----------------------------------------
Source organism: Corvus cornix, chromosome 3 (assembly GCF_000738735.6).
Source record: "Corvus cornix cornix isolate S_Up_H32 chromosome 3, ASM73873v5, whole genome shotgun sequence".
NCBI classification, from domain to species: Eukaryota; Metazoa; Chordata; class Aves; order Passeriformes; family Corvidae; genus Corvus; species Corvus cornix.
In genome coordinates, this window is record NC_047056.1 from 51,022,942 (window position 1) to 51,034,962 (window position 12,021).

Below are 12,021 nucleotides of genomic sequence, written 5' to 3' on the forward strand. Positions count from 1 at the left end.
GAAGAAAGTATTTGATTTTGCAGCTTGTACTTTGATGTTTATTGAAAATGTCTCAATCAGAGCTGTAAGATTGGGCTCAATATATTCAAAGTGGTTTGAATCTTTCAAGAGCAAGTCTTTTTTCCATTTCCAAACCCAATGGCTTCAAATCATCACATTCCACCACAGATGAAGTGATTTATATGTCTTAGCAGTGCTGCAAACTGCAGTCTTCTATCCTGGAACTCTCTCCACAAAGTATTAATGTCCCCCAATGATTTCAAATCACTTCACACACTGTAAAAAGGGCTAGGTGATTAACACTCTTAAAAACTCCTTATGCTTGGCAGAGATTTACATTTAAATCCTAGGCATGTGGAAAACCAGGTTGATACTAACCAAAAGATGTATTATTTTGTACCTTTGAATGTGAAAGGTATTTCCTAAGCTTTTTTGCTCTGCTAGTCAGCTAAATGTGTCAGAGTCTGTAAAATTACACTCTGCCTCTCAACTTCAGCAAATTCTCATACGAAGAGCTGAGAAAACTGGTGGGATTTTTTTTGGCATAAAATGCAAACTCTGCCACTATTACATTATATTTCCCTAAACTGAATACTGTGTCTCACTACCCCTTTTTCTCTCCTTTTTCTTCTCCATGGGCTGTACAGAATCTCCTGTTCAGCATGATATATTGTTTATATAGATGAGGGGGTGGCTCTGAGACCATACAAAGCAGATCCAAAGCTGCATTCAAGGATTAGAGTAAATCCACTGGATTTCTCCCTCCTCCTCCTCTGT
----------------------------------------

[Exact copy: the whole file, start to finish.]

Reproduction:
Source organism: Corvus cornix, chromosome 3 (assembly GCF_000738735.6).
Source record: "Corvus cornix cornix isolate S_Up_H32 chromosome 3, ASM73873v5, whole genome shotgun sequence".
NCBI classification, from domain to species: Eukaryota; Metazoa; Chordata; class Aves; order Passeriformes; family Corvidae; genus Corvus; species Corvus cornix.
In genome coordinates, this window is record NC_047056.1 from 51,022,942 (window position 1) to 51,034,962 (window position 12,021).

Below are 12,021 nucleotides of genomic sequence, written 5' to 3' on the forward strand. Positions count from 1 at the left end.
GAAGAAAGTATTTGATTTTGCAGCTTGTACTTTGATGTTTATTGAAAATGTCTCAATCAGAGCTGTAAGATTGGGCTCAATATATTCAAAGTGGTTTGAATCTTTCAAGAGCAAGTCTTTTTTCCATTTCCAAACCCAATGGCTTCAAATCATCACATTCCACCACAGATGAAGTGATTTATATGTCTTAGCAGTGCTGCAAACTGCAGTCTTCTATCCTGGAACTCTCTCCACAAAGTATTAATGTCCCCCAATGATTTCAAATCACTTCACACACTGTAAAAAGGGCTAGGTGATTAACACTCTTAAAAACTCCTTATGCTTGGCAGAGATTTACATTTAAATCCTAGGCATGTGGAAAACCAGGTTGATACTAACCAAAAGATGTATTATTTTGTACCTTTGAATGTGAAAGGTATTTCCTAAGCTTTTTTGCTCTGCTAGTCAGCTAAATGTGTCAGAGTCTGTAAAATTACACTCTGCCTCTCAACTTCAGCAAATTCTCATACGAAGAGCTGAGAAAACTGGTGGGATTTTTTTTGGCATAAAATGCAAACTCTGCCACTATTACATTATATTTCCCTAAACTGAATACTGTGTCTCACTACCCCTTTTTCTCTCCTTTTTCTTCTCCATGGGCTGTACAGAATCTCCTGTTCAGCATGATATATTGTTTATATAGATGAGGGGGTGGCTCTGAGACCATACAAAGCAGATCCAAAGCTGCATTCAAGGATTAGAGTAAATCCACTGGATTTCTCCCTCCTCCTCCTCTGT